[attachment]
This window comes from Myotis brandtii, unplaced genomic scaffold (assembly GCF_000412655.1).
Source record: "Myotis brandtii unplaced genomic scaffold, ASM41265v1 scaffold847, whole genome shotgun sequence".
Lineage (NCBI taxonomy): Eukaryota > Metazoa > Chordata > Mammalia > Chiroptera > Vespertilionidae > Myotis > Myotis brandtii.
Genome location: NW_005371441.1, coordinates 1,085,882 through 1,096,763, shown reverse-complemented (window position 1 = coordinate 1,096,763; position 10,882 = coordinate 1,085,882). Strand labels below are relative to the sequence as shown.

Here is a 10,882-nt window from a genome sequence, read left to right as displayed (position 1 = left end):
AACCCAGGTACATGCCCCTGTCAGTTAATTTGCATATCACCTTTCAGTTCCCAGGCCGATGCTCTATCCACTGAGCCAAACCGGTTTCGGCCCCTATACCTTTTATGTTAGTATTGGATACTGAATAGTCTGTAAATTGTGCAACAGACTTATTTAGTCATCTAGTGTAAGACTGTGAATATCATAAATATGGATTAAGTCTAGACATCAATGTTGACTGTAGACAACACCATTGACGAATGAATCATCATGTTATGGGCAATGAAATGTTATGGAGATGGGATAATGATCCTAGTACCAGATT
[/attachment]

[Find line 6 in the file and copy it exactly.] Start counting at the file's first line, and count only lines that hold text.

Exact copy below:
AACCCAGGTACATGCCCCTGTCAGTTAATTTGCATATCACCTTTCAGTTCCCAGGCCGATGCTCTATCCACTGAGCCAAACCGGTTTCGGCCCCTATACCTTTTATGTTAGTATTGGATACTGAATAGTCTGTAAATTGTGCAACAGACTTATTTAGTCATCTAGTGTAAGACTGTGAATATCATAAATATGGATTAAGTCTAGACATCAATGTTGACTGTAGACAACACCATTGACGAATGAATCATCATGTTATGGGCAATGAAATGTTATGGAGATGGGATAATGATCCTAGTACCAGATT